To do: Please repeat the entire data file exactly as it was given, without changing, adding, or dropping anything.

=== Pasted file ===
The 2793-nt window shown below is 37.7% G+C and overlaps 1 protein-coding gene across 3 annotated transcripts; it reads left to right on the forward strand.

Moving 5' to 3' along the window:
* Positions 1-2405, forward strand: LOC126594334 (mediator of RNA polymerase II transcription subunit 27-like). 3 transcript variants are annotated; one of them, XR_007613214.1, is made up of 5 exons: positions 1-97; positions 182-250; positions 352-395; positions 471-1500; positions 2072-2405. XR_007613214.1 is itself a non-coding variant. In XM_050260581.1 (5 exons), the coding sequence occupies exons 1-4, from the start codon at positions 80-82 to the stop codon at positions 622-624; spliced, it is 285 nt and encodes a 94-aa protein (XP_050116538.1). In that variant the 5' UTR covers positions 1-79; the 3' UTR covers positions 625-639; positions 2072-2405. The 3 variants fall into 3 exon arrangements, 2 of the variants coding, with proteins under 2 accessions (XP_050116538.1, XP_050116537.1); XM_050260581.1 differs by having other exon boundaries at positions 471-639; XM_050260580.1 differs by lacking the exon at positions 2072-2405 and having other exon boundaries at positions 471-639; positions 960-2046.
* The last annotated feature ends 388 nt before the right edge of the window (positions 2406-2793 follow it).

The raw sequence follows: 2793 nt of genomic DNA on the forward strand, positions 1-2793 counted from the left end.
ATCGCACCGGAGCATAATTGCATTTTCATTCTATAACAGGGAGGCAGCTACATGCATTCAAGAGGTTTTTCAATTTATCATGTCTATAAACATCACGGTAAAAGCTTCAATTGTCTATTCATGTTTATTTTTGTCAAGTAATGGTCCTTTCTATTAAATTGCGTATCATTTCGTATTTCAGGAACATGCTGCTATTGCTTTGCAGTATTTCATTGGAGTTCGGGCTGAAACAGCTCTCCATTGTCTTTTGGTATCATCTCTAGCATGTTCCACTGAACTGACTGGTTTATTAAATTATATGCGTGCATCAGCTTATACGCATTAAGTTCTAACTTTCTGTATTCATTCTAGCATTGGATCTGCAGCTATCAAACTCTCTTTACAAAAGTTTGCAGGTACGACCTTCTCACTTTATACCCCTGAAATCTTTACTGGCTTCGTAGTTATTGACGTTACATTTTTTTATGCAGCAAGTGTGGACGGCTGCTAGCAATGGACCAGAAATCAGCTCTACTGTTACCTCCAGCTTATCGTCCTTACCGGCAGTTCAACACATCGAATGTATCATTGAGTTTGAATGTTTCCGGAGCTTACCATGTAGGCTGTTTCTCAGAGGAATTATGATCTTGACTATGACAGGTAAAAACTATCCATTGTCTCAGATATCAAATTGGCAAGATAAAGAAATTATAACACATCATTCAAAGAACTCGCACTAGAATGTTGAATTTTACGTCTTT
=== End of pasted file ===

The 2793-nt window shown below is 37.7% G+C and overlaps 1 protein-coding gene across 3 annotated transcripts; it reads left to right on the forward strand.

Moving 5' to 3' along the window:
* Positions 1-2405, forward strand: LOC126594334 (mediator of RNA polymerase II transcription subunit 27-like). 3 transcript variants are annotated; one of them, XR_007613214.1, is made up of 5 exons: positions 1-97; positions 182-250; positions 352-395; positions 471-1500; positions 2072-2405. XR_007613214.1 is itself a non-coding variant. In XM_050260581.1 (5 exons), the coding sequence occupies exons 1-4, from the start codon at positions 80-82 to the stop codon at positions 622-624; spliced, it is 285 nt and encodes a 94-aa protein (XP_050116538.1). In that variant the 5' UTR covers positions 1-79; the 3' UTR covers positions 625-639; positions 2072-2405. The 3 variants fall into 3 exon arrangements, 2 of the variants coding, with proteins under 2 accessions (XP_050116538.1, XP_050116537.1); XM_050260581.1 differs by having other exon boundaries at positions 471-639; XM_050260580.1 differs by lacking the exon at positions 2072-2405 and having other exon boundaries at positions 471-639; positions 960-2046.
* The last annotated feature ends 388 nt before the right edge of the window (positions 2406-2793 follow it).

The raw sequence follows: 2793 nt of genomic DNA on the forward strand, positions 1-2793 counted from the left end.
ATCGCACCGGAGCATAATTGCATTTTCATTCTATAACAGGGAGGCAGCTACATGCATTCAAGAGGTTTTTCAATTTATCATGTCTATAAACATCACGGTAAAAGCTTCAATTGTCTATTCATGTTTATTTTTGTCAAGTAATGGTCCTTTCTATTAAATTGCGTATCATTTCGTATTTCAGGAACATGCTGCTATTGCTTTGCAGTATTTCATTGGAGTTCGGGCTGAAACAGCTCTCCATTGTCTTTTGGTATCATCTCTAGCATGTTCCACTGAACTGACTGGTTTATTAAATTATATGCGTGCATCAGCTTATACGCATTAAGTTCTAACTTTCTGTATTCATTCTAGCATTGGATCTGCAGCTATCAAACTCTCTTTACAAAAGTTTGCAGGTACGACCTTCTCACTTTATACCCCTGAAATCTTTACTGGCTTCGTAGTTATTGACGTTACATTTTTTTATGCAGCAAGTGTGGACGGCTGCTAGCAATGGACCAGAAATCAGCTCTACTGTTACCTCCAGCTTATCGTCCTTACCGGCAGTTCAACACATCGAATGTATCATTGAGTTTGAATGTTTCCGGAGCTTACCATGTAGGCTGTTTCTCAGAGGAATTATGATCTTGACTATGACAGGTAAAAACTATCCATTGTCTCAGATATCAAATTGGCAAGATAAAGAAATTATAACACATCATTCAAAGAACTCGCACTAGAATGTTGAATTTTACGTCTTT